We hope to share the fun and enjoyment of our ongoing "discovery" of wine. We explore avenues of learning about wine, tell the stories of some of the passionate people who produce and sell wine, and discuss creating and sharing great wine (and food!) experiences with friends.
Wine Discovery Articles are occasional "magazine style" articles that feature some aspect of wines, wineries, winemaking, viticulture, and the people behind them.
Wine Thoughts Blog Posts include reports on wine tasting events, occasional pieces about specific issues in the wine business, and about my thoughts on a more general topic.
Shorter Reviews and Notes are shorter posts that review individual or small groups of wines, or present a brief topic for discussion.
Food Exploration Articles are occasional posts about recipes or dining experiences (or both) that we have found particularly fun and interesting.
Jeanne Duperreault is a librarian by training, and works as a freelance editor in French and English. She loves food and wine, and is an accomplished experimental cook. In addition to working on the wine and food adventure sections, Jeanne is compiling some of her best recipes and food experiences for WineDiscovery. Not surprisingly, she is also leading the book review component of the site. You can visit her blog at www.bookdiscovery-jeanne.blogspot.com.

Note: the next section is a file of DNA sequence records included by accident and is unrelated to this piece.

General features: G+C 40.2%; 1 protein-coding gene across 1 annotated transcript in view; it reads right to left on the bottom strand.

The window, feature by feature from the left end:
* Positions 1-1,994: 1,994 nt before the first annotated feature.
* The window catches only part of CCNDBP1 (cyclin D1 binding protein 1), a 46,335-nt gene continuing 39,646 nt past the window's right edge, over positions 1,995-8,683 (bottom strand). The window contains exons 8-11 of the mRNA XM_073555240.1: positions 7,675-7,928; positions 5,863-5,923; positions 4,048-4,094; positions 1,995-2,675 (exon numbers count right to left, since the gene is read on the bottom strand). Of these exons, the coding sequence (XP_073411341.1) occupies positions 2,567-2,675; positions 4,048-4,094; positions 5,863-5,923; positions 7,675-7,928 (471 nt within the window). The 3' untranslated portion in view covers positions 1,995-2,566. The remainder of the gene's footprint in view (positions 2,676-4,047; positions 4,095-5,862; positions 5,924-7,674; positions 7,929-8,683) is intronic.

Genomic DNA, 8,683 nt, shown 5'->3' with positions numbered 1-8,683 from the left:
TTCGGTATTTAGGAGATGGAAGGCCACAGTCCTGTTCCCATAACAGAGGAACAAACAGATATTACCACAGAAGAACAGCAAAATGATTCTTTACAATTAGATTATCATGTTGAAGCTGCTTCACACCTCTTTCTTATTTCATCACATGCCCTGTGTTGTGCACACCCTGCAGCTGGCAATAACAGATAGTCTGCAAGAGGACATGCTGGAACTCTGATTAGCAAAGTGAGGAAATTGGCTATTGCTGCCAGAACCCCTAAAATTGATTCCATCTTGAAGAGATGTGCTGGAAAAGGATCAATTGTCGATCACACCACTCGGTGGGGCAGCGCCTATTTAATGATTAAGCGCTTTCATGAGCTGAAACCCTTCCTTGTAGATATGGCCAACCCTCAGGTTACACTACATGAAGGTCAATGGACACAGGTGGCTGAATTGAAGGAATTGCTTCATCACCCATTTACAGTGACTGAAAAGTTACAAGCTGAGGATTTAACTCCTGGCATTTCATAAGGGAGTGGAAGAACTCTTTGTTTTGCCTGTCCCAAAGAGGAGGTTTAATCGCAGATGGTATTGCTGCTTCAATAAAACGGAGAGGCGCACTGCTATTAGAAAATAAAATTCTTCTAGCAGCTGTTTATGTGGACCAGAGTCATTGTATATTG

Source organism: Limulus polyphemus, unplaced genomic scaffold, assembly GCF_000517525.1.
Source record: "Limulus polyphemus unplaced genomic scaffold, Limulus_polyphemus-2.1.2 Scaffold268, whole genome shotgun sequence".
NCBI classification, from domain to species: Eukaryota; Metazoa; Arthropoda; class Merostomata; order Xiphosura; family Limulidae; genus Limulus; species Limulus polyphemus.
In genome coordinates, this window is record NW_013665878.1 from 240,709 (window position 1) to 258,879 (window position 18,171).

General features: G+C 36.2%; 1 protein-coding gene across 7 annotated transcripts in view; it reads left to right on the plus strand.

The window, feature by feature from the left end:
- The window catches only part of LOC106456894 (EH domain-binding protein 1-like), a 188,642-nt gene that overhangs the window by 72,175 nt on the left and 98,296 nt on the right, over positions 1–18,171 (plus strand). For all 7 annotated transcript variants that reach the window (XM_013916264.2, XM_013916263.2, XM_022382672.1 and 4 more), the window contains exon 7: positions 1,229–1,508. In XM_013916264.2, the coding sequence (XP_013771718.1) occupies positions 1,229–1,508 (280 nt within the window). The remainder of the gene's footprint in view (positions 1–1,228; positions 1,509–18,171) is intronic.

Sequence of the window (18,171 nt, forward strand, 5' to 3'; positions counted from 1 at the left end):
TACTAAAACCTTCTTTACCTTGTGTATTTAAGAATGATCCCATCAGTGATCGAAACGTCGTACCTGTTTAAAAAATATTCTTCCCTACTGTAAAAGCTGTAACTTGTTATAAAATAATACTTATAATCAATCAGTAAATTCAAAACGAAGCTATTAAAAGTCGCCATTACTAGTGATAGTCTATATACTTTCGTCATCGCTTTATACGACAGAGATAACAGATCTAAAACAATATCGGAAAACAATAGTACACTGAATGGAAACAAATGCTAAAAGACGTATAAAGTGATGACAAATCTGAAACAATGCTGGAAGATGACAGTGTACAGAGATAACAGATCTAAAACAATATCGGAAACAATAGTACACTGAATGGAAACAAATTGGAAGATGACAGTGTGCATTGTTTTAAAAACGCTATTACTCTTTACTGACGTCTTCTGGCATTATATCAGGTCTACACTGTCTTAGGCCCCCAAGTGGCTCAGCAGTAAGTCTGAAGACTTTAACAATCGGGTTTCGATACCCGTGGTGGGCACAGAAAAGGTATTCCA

Tim Appelt has a Ph.D. in Philosophy from M.I.T. and an M.B.A in Finance from York University. He is an investment manager currently engaged in consulting and writing. You can visit him at www.structuredcapital.com. One of his hobbies is learning and writing about wine, and he plans to use this website as part of his excuse for expanding that knowledge. Tim has completed many wine tasting courses, including the Advanced WSET class, for which he won the 2010 Jack Ackroyd Memorial Scholarship Award.
Learning about wine, and enhancing one's appreciation of wine, is not a linear process. Certainly it involves tasting wine and honing tasting skills, but as Jancis Robinson says,
"... true wine appreciation rests not in evaluating a glass of wine in isolation, awarding points according to its performance against some notional objective paradigm of wine quality, but in learning as much as possible about where, how, and why it was produced."("Regional Flavour", Vines Magazine, April/May 2010, p. 24.)
Very experienced tasters can bring their own knowledge and context to an isolated tasting, but for those of us who are embarking on the path of discovery, activities that bring us background knowledge and context significantly enhance our enjoyment of wine. Enjoy!